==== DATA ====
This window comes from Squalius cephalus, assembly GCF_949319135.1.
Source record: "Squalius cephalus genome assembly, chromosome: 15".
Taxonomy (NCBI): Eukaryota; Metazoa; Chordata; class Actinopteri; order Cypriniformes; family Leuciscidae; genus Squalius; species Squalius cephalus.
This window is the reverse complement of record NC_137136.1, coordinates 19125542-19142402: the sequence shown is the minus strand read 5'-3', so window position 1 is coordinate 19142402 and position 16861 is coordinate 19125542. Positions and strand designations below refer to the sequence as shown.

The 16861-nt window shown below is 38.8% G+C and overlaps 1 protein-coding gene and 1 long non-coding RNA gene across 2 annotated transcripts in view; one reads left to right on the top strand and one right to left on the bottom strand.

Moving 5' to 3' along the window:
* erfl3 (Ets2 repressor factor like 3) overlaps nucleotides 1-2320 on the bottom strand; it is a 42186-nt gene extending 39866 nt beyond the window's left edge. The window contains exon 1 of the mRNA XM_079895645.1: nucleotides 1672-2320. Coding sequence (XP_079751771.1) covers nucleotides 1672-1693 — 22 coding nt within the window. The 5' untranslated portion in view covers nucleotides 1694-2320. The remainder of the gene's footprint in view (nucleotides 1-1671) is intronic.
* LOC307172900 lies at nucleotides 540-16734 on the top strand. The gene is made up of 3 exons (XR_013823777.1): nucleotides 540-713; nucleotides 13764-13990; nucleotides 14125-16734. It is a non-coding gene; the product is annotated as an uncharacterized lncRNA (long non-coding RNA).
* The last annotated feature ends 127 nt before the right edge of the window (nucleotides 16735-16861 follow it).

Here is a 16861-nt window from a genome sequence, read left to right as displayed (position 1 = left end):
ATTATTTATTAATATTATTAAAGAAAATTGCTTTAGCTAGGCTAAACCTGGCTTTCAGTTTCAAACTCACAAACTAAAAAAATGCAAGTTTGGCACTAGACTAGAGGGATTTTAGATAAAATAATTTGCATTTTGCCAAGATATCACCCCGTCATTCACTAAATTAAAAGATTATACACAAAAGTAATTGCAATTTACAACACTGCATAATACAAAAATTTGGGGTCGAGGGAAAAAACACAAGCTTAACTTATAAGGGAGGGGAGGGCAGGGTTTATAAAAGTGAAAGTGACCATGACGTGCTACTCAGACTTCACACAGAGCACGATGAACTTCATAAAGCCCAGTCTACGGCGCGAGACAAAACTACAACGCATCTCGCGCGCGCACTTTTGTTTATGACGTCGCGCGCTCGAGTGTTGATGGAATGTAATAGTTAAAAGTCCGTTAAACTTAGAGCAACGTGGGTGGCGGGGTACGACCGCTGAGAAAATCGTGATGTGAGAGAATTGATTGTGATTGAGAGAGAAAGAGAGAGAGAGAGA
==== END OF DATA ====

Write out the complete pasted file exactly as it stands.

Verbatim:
This window comes from Squalius cephalus, assembly GCF_949319135.1.
Source record: "Squalius cephalus genome assembly, chromosome: 15".
Taxonomy (NCBI): Eukaryota; Metazoa; Chordata; class Actinopteri; order Cypriniformes; family Leuciscidae; genus Squalius; species Squalius cephalus.
This window is the reverse complement of record NC_137136.1, coordinates 19125542-19142402: the sequence shown is the minus strand read 5'-3', so window position 1 is coordinate 19142402 and position 16861 is coordinate 19125542. Positions and strand designations below refer to the sequence as shown.

The 16861-nt window shown below is 38.8% G+C and overlaps 1 protein-coding gene and 1 long non-coding RNA gene across 2 annotated transcripts in view; one reads left to right on the top strand and one right to left on the bottom strand.

Moving 5' to 3' along the window:
* erfl3 (Ets2 repressor factor like 3) overlaps nucleotides 1-2320 on the bottom strand; it is a 42186-nt gene extending 39866 nt beyond the window's left edge. The window contains exon 1 of the mRNA XM_079895645.1: nucleotides 1672-2320. Coding sequence (XP_079751771.1) covers nucleotides 1672-1693 — 22 coding nt within the window. The 5' untranslated portion in view covers nucleotides 1694-2320. The remainder of the gene's footprint in view (nucleotides 1-1671) is intronic.
* LOC307172900 lies at nucleotides 540-16734 on the top strand. The gene is made up of 3 exons (XR_013823777.1): nucleotides 540-713; nucleotides 13764-13990; nucleotides 14125-16734. It is a non-coding gene; the product is annotated as an uncharacterized lncRNA (long non-coding RNA).
* The last annotated feature ends 127 nt before the right edge of the window (nucleotides 16735-16861 follow it).

Here is a 16861-nt window from a genome sequence, read left to right as displayed (position 1 = left end):
ATTATTTATTAATATTATTAAAGAAAATTGCTTTAGCTAGGCTAAACCTGGCTTTCAGTTTCAAACTCACAAACTAAAAAAATGCAAGTTTGGCACTAGACTAGAGGGATTTTAGATAAAATAATTTGCATTTTGCCAAGATATCACCCCGTCATTCACTAAATTAAAAGATTATACACAAAAGTAATTGCAATTTACAACACTGCATAATACAAAAATTTGGGGTCGAGGGAAAAAACACAAGCTTAACTTATAAGGGAGGGGAGGGCAGGGTTTATAAAAGTGAAAGTGACCATGACGTGCTACTCAGACTTCACACAGAGCACGATGAACTTCATAAAGCCCAGTCTACGGCGCGAGACAAAACTACAACGCATCTCGCGCGCGCACTTTTGTTTATGACGTCGCGCGCTCGAGTGTTGATGGAATGTAATAGTTAAAAGTCCGTTAAACTTAGAGCAACGTGGGTGGCGGGGTACGACCGCTGAGAAAATCGTGATGTGAGAGAATTGATTGTGATTGAGAGAGAAAGAGAGAGAGAGAGA